Instructables

Step 1: Gathering Your Supplies

Picture of Gathering Your Supplies
Here is a list of things you will need:
-Tin foil (to boil water or cook food)
- Signalling mirror 
- Signaling whistle
- Wire saw
- Fishing kit
- Sewing kit
- Snare wire
- Twine (can be used as tinder)
- Water purification tablets
- Compass
- Fire Steel
- Matches
- Ziploc baggie
- Candle
- Knife
- First Aid


Step 2: Always Carry It With You

Picture of Always Carry It With You

Don't forget always carry your survival kit with you it will come
in great use for emergencies and may one day help save your life.

Step 3: You're Done

Picture of You're Done
Now your finished making your survival kit, it's time to make sure everything works and that you are comfortable with using the items in your survival kit. Make  sure that any items such as matches and iodine pills are tightly packed and wrapped in plastic wrap, and ensure that your container your using is waterproof or waterproofed. Make sure you replace bandages and antiseptic wipes every few years because they will tend to ''expire'' over time.

Enjoy!

Dont forget to Rate and Comment.
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mmeteng11 days ago

chance container to metal can be used over fire

Grey_Wolfe1 year ago
One of the better arranged kits I've seen on here, but I would say switch the matches for a butane lighter, it takes the same space or less and will light many many more fires with much more ease. :)
How did you make the iodine pill case????? It looks like bud light caps.
rownhunt (author)  The survival dude2 years ago
Its a little mint tin!
cava0025 years ago
what brand of foil you are using, because I haven't find any kind of foil that actually can hold water enough time to start boiling.. It can help to save lives..
You *can* boil water in paper, that was something we learned in high school. The key thing is that water boils at a lower temperature than the container melts or burns. We made a folded paper container (ordinairy notebook paper), put in water, and held it over a bunsen burner.
Paper cup works OK over a bunsen burner, where the flame is small and controlled, but if you put a cup close enough to a campfire to boil water, the heat and flames will quickly burn up every inch of the cup ABOVE the water line, and then you'll have a heck of a time retrieving your water.

You can boil water in virtually any clean vessel by using hot stones. Toss a handful of clean, cool stones in the bottom to protect it, then heat other stones in the fire until they are good and hot, then transfer those into your vessel. To handle hot stones, you can use various sorts of "chopsticks" or "forceps" made from branches.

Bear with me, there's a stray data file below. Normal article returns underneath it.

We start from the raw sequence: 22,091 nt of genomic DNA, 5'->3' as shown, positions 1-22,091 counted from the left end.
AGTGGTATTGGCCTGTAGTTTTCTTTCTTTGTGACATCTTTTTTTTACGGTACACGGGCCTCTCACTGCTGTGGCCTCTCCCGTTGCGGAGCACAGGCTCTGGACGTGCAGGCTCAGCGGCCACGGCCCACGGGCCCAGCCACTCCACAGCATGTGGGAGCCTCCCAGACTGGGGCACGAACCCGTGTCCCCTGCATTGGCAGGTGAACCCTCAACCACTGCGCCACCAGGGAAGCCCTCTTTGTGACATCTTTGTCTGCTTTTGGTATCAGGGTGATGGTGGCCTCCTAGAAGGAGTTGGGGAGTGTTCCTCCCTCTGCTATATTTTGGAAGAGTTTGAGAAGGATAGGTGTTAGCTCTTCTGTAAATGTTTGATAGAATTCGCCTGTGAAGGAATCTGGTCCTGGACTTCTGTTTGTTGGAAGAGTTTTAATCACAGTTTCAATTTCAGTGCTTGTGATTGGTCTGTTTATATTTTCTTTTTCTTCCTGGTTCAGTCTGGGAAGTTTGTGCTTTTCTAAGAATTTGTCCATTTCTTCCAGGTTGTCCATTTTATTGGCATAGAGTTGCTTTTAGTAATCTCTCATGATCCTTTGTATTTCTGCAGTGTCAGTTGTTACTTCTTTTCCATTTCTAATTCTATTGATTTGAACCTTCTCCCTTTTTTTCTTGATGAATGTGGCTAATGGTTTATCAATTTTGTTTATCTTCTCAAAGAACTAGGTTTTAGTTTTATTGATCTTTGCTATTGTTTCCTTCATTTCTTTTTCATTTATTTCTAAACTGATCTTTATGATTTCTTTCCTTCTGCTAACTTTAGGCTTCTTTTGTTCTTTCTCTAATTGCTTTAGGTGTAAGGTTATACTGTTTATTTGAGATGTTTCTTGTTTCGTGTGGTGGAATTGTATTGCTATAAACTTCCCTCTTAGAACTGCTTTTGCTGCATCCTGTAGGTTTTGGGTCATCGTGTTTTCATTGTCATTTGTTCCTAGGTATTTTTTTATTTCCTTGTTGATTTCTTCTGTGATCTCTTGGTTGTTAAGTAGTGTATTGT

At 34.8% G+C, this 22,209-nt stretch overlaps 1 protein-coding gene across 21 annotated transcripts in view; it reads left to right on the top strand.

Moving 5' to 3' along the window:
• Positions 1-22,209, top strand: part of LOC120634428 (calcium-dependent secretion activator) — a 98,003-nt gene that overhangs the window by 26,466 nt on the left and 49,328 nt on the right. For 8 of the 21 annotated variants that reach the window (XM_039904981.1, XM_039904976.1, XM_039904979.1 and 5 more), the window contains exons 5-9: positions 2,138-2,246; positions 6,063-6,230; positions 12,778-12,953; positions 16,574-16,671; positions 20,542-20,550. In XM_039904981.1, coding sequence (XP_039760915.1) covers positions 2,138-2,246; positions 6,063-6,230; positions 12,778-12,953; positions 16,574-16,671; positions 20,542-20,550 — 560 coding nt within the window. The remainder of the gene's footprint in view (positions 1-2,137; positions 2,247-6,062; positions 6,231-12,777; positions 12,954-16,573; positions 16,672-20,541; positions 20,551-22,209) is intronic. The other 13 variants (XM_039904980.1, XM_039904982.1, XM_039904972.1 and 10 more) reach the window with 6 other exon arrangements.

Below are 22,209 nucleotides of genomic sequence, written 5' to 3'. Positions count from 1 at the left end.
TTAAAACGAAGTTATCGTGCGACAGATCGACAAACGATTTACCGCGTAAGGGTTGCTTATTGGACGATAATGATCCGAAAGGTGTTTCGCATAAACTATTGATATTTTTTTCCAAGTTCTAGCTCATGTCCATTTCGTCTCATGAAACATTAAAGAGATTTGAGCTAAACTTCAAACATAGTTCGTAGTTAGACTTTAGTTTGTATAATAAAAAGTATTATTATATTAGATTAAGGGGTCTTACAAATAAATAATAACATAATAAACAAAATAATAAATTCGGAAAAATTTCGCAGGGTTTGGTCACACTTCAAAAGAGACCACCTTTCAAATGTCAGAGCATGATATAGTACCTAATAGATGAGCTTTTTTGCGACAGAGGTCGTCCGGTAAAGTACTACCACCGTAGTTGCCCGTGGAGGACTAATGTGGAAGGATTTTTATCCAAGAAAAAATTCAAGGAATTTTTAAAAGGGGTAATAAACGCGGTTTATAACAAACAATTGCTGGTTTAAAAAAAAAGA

I wouldn't want to simmer a stew that way, but you can certainly purify water or boil water to reconstitute freeze-dried food or to sterilize items for bandaging or minor "surgical" procedures.
I know this entry is old, but holzmanj9 is correct. I have seen bacon and eggs cooked in a regular paper bag over a camp fire.
jrh065 cava0024 years ago
I suggest packing this in something you can boil water in. That should solve that problem.
rownhunt (author)  cava0025 years ago
I am using no name Heavy-Duty barbecue strength aluminum foil you can also use those thick disposable cooking trays.
You forgot to add a striker
rownhunt (author)  Air_Assassin3 years ago
Theres a striker in there..
oh
yea my dad has one;the strikers on the bottom its SO small tho like this: '''''''''''''''' its that long and 1/4 a mm thicker
cool!
2torrid2 years ago


It is always a wise move to triple-seal the contents of a kit, especially one that is intended to be cached - in which case the outer container should be rodent proof as well as waterproof,
rwadlow3 years ago
The only things that I would add to any of the survival kits posted on this website would be to seal the kit in a vacuum bag such as those used for food. I've made up several, using "ingredients" from multiple instructables, and have them stashed in our vehicles, on the quads, and in backpacks and fanny packs we use. Vacuum packaging will save some space and is waterproof. I also add a zip-lock bag to reseal everything in case one actually gets used. Thanks for adding your instructable. :-) R
rownhunt (author)  rwadlow3 years ago
Brilliant idea I might have to try out the vacumm seal bags
although this kit is in a airtight, waterproof container so its good for now...
Nicholas G.4 years ago